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Abuse Misconception At Least He Doesn’t Hit Me

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Abuse Misconception At Least He Doesn’t Hit Me

My daughter, Madison, called me crying at 1:00 am a few days ago. Her boyfriend wouldn’t stop yelling at her. She didn’t know what to do. He is not nor has he ever been physically violent, yet something in her voice hit me strange. Her boyfriend prided himself on never losing his temper. I thought this was just another argument they do, but he wouldn’t stop yelling. Apparently, they had gone to a party and she had spent too much time with her girlfriends. He felt ignored and blew up at her later in the night. I am sure alcohol was involved on both of their parts.

My mind and body were exhausted and I told her to call an uber and come home. Somehow the argument grew to such a level in while she was waiting for the uber driver my daughter had to call the police.

Soon there was a waiting uber driver, two sheriff cruisers, and the two of them in her boyfriend’s front yard. Her boyfriend had let the air out of her car tires and the deputies told him he had to inflate them again, which he did with a lot of grumbling. The deputies told Madison to move her car off the property so the boyfriend wouldn’t take his anger out on it. They had seen that happen far too often. After checking that she was sober, the officers and the uber driver followed Madison to a nearby grocery store. It was around 4:00 am when she arrived at my home crying and heartbroken.

As I drove her to retrieve her car the next day she said she had been talking to her boyfriend.

  • He was so sorry
  • They had been drinking and that was why they had argued
  • She shouldn’t have had drinks with her girlfriends and left him alone. He hated when she drank
  • She loved him

The same old excuses began. I had seen this all before. They had only been dating less than a year and there was far too much arguing. Knowing from my own recovery how strong denial can be I simply told her my frog story.

“Madison, do you know how to boil a frog?” She looked at me, head tilted, with a questioning look on her face. “No?” “You turn the heat up so slowly it doesn’t notice. Soon it is dead and it didn’t even know it was in danger until it is too late. Your relationship is starting to look a whole lot like that frog to me.” “That is something to think about,” was her quiet reply.

While her story continues, I decided I could set some strong boundaries:

  • Chose to uninvite her boyfriend from Holiday dinner and all future events
  • Asked her to tell her boyfriend, if he so much as whispered loudly, I would call the police
  • Told her I loved her no matter what and would be there for her no matter what hour and no matter how many times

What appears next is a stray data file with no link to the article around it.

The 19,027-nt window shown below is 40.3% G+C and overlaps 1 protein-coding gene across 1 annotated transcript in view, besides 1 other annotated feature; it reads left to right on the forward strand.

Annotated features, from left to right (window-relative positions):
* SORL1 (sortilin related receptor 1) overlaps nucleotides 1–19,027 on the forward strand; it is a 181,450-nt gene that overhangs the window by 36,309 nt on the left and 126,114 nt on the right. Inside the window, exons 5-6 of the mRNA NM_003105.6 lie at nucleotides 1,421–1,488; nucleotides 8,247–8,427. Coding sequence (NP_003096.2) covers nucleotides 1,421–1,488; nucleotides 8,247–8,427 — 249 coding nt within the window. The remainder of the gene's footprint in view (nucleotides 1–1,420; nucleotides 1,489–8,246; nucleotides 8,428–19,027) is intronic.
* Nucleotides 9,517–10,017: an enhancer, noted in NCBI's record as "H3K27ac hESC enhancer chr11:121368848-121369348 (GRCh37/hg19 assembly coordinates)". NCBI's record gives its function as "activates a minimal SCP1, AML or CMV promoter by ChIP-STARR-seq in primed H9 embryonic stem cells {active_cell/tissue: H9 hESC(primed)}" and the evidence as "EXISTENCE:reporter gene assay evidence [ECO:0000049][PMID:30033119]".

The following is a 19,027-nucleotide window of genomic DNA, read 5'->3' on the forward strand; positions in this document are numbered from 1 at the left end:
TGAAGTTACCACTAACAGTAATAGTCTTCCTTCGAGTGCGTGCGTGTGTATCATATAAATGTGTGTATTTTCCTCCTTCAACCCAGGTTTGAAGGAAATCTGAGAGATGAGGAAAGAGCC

After finding the frightening statistics below about domestic violence, I felt I had to draw a line in the sand.

  • Girls and young women between the ages of 16 and 24 experience the highest rate of intimate partner violence — almost triple the national average.
  • Among female victims of intimate partner violence, 94% of those ages 16-19 and 70% of those ages 20-24 were victimized by a current or former boyfriend or girlfriend
  • Violent behavior typically begins between the ages of 12 and 18                                                                                                                                 

This kind of violence against young girls is far too common. While I am sad to see Madison continue in a relationship with this guy I discovered in my research:

  • It is best to not demand she stop seeing him, because she will find a way to see him and then make a secret of it
  • Don’t talk about the person, but talk about the behaviors instead, instead of “He is so jealous.” say “I don’t like that he is so jealous of you being with your other friends.”
  • Ask them what next steps they would like to take. If they are unsure suggest they research the subject online ( is an excellent resource for young people with questions about their relationships)

My hope is that she will continue to grow in her awareness of this situation and leaves the relationship sooner than later. As it is often said in recovery rooms, “More will be revealed.”

Experts say it takes 7 times before a victim fully escapes from an abusive relationship. My daughter has left twice so far. Each time the stakes are higher. This time the police were called.

Even as she continues to date this person I’m glad that I have at least come out of my own denial and have a much clearer picture of what is happening because I can make my life better only when I accept life on life’s terms.

If you are concerned about someone’s relationship or your own call the Domestic Violence Hotline:  1-800-799-SAFE (7233) 

A Reach Out Recovery Exclusive By: Madeline Schloop

  *Facts sourced from







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